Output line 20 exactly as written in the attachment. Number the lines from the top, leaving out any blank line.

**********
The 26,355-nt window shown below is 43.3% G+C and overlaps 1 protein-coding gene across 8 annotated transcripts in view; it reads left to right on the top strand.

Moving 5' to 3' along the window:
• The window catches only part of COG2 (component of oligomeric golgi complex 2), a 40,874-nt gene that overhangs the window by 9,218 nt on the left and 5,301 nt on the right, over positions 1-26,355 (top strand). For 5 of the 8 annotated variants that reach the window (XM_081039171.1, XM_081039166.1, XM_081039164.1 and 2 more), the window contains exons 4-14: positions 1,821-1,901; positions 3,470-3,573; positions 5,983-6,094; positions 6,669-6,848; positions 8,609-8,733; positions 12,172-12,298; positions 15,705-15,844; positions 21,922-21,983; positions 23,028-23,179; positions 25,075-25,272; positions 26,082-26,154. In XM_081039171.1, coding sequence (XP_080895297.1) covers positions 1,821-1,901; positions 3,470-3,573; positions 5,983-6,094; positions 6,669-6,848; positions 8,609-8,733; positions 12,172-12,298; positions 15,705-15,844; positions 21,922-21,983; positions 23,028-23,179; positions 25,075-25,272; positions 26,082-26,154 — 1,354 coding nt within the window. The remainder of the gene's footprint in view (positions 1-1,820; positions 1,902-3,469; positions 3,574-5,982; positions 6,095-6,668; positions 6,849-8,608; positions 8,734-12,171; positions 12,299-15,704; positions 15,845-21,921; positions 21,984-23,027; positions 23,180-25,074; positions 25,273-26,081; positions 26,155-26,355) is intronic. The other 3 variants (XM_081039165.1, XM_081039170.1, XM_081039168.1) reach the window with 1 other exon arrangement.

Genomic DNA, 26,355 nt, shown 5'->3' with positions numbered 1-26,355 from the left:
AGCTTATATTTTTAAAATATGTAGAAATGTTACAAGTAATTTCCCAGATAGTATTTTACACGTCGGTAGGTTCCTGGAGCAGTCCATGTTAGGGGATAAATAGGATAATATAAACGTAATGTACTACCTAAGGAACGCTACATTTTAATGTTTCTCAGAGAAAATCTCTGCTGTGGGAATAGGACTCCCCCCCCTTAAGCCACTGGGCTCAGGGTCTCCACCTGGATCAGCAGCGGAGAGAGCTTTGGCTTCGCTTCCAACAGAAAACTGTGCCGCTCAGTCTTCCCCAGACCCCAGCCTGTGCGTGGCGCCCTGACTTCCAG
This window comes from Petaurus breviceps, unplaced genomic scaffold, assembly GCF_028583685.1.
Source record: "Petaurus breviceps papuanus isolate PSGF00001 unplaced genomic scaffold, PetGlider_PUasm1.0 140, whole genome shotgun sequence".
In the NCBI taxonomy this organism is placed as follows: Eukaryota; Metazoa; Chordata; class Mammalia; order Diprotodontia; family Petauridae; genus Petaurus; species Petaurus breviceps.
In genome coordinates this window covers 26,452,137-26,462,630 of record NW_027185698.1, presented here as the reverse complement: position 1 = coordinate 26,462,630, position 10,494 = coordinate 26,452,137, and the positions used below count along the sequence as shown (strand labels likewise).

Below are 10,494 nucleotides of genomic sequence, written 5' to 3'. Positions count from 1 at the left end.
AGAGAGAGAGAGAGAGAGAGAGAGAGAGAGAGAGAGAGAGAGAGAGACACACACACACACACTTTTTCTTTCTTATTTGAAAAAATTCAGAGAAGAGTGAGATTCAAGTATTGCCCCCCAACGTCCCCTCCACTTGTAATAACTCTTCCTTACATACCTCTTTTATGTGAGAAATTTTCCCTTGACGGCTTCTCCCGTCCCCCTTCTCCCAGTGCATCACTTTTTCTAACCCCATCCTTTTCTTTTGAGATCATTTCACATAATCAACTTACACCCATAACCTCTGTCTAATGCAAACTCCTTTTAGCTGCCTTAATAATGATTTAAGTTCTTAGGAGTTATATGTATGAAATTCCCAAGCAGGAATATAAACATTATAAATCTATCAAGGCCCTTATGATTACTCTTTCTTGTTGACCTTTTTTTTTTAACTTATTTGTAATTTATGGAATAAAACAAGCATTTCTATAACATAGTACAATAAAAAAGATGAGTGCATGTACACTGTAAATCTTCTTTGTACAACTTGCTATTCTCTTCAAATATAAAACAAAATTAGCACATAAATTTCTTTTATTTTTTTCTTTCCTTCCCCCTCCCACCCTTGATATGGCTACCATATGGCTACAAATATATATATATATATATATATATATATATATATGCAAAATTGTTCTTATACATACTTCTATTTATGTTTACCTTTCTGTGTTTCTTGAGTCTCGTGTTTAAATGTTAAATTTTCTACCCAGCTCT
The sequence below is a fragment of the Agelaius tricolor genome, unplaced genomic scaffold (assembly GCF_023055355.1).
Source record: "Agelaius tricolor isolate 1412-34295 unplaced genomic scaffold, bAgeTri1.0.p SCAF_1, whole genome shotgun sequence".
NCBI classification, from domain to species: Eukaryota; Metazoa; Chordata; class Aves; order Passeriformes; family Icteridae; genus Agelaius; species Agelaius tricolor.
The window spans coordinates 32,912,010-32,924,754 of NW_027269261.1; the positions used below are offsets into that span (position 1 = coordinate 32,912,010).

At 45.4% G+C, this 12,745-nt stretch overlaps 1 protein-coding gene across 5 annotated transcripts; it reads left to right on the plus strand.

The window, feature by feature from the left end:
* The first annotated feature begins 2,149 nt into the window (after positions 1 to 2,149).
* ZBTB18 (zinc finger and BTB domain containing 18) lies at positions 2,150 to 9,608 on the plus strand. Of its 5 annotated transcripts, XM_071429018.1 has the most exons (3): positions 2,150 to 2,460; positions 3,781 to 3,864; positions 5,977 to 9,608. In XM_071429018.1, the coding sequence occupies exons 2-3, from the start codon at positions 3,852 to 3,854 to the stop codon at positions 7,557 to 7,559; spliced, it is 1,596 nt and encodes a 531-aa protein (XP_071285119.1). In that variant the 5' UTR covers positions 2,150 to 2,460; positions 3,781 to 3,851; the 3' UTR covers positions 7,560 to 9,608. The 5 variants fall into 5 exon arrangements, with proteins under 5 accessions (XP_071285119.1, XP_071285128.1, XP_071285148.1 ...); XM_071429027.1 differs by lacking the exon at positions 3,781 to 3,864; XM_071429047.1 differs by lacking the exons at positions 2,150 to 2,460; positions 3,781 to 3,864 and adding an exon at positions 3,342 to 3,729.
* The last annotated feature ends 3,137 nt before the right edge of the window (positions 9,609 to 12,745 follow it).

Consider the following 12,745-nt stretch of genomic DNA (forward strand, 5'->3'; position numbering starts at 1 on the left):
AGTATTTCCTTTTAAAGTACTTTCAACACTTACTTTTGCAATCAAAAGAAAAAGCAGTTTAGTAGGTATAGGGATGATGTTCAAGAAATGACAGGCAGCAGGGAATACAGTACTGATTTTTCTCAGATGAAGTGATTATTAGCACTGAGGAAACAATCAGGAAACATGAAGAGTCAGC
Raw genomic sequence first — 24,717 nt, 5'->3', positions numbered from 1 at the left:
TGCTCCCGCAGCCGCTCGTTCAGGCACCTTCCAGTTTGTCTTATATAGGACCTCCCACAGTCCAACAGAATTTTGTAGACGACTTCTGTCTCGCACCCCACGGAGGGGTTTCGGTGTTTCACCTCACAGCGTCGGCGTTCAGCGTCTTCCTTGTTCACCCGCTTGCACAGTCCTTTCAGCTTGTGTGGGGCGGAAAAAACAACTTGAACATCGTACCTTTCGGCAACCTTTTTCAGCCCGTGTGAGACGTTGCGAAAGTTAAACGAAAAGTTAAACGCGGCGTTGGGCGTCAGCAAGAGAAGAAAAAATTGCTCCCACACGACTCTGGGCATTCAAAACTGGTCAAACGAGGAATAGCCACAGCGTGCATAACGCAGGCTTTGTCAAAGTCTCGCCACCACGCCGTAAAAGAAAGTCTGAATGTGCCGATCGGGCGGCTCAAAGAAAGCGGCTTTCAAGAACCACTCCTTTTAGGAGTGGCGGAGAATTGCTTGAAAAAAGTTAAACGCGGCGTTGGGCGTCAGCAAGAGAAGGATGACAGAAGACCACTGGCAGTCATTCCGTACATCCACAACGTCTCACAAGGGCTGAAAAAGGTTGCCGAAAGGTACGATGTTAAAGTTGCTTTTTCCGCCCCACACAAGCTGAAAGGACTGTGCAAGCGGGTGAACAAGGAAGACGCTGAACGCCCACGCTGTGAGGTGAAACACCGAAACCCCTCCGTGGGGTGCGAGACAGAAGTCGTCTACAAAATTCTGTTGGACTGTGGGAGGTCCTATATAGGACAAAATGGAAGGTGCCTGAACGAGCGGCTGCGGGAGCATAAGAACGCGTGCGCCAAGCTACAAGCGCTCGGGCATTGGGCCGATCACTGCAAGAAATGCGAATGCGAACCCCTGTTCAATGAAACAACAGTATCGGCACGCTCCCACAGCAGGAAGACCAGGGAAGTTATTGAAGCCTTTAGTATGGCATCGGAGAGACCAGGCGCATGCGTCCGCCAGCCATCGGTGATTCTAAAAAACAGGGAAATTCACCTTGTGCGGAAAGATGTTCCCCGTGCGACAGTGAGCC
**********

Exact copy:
* The last annotated feature ends 3,137 nt before the right edge of the window (positions 9,609 to 12,745 follow it).